Jorge came over the morning I left. He couldn't say what he wanted to say. He wanted to say he was ashamed and he knew he was a coward, but he only wished me luck. He tried to give me a few pesos but I turned them down.

    "Look, Luis, take them. You can pay me back when you start making money in Texas."

    "I won't need pesos in Texas. They don't take those there. There they have real money. There you get paid and you get paid American money."

    I refused to use his name. When he said goodbye, I nodded but didn't shake his hand. He left. I felt sorry for him because I knew he would never leave this little village, and I was going.

* * *

    Soon I could smell the sweet-rotted stench of the stockyard and knew we were near the place where the train would pick us up. When we were in sight of the tracks, the man dressed like a federal told us to stay back.

    Within a few minutes a train pulled into the stockyard. The train was very long. I could not see the end of it. It seemed to stretch endlessly into the darkness. The federal waited a few minutes until a man on the train got off, then went to him. They talked for a few seconds and then the man got back on the train. I became scared that something had gone wrong and that we would not be going after all. But then the federal waved to Alejandro and Pablo.

    "Shut your mouths and follow us," Alejandro said. They led us to one of the cars near the end of the train. It was a large wooden boxcar. They unlocked the large door, sliding it open noisily. The screech made us hover nervously around its mouth.

    "Pendejo," cried Pablo. "Do you want someone to hear?" He turned toward us. "Hurry up, you idiots. And remember you all have to keep your mouths shut."

    As the men started to enter the car, Rosales took Pablo and Alejandro aside, explaining something to them in quiet tones. Neither said anything in reply, although they nodded often.

    As we filed up to the entrance I strained forward, trying to glimpse inside the chamber in which I would ride to my freedom. The old man stood behind me.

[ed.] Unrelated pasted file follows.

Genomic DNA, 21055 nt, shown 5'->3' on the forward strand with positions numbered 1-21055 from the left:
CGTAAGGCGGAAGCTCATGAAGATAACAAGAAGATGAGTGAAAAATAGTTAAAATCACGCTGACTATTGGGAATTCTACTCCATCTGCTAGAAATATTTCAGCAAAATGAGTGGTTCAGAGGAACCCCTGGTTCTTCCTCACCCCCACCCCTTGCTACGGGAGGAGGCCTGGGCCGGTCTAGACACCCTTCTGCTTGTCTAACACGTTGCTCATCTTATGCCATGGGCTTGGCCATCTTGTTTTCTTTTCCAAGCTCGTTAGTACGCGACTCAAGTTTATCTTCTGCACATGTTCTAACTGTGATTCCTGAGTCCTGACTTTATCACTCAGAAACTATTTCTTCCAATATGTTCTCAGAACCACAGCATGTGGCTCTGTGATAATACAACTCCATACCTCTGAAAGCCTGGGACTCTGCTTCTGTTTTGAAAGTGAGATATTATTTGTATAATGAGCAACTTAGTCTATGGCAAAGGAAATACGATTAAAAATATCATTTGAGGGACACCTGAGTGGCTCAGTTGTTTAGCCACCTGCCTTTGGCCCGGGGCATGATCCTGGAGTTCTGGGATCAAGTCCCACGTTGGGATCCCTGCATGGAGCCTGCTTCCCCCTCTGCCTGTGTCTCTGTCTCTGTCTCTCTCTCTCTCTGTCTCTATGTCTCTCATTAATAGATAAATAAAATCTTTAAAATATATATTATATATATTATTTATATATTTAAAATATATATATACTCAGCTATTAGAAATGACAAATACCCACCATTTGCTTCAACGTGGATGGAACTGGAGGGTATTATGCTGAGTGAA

"You seem very anxious to enter," he said. "Don't get too excited now; I think you may be in much more of a hurry to get out by the time it's over."

    I did not say anything. I only craned my head farther.

    "It's not such a bad idea to look now," the old man continued. "You won't see anything once they close those doors."

    A lightpost hanging in front of a tool shed threw a dim light into the car. Most of the interior was in shadow, but I could make out a haystack in the center of the floor. In one of the corners stood a small metal barrel.

    The man in front of me climbed in. I stood in the doorway for a moment, unsure.

    "Ándale," someone snarled from behind me. I slowly lifted my knee onto the floorboard of the car.

    "Go on," the old man said gently. He put his hand under my arm as if to lift me up.

    I pulled away roughly.

    "I can do it myself," I said, and then I jumped quickly inside. The floor was made of old unpainted wood. It creaked as I made my way to the farthest corner. I threw my bedroll down but did not unroll it. I sat on it instead and leaned against the wall, which was made of rough, splintered wood. It had been painted, but long ago. The paint had come away in large strips, exposing ancient planks.

    The old man sat down against the same wall, about ten yards away. The rest of the men sat as far away from each other as possible unless they had come together, so that all four walls had men leaning or sitting against them.

    "This barrel has water in it," said a long-haired man, tapping the barrel with his finger.

    "Leave that alone," said Pablo, climbing into the boxcar. Alejandro followed him inside. "That's for later. I'll tell you when." The long-haired man pulled his hand away from the barrel and sat down without a word.

    After everyone was in the car, Rosales's men slid the door shut from the outside. We all listened as they latched and then padlocked it. The click of the padlock echoed in the darkness.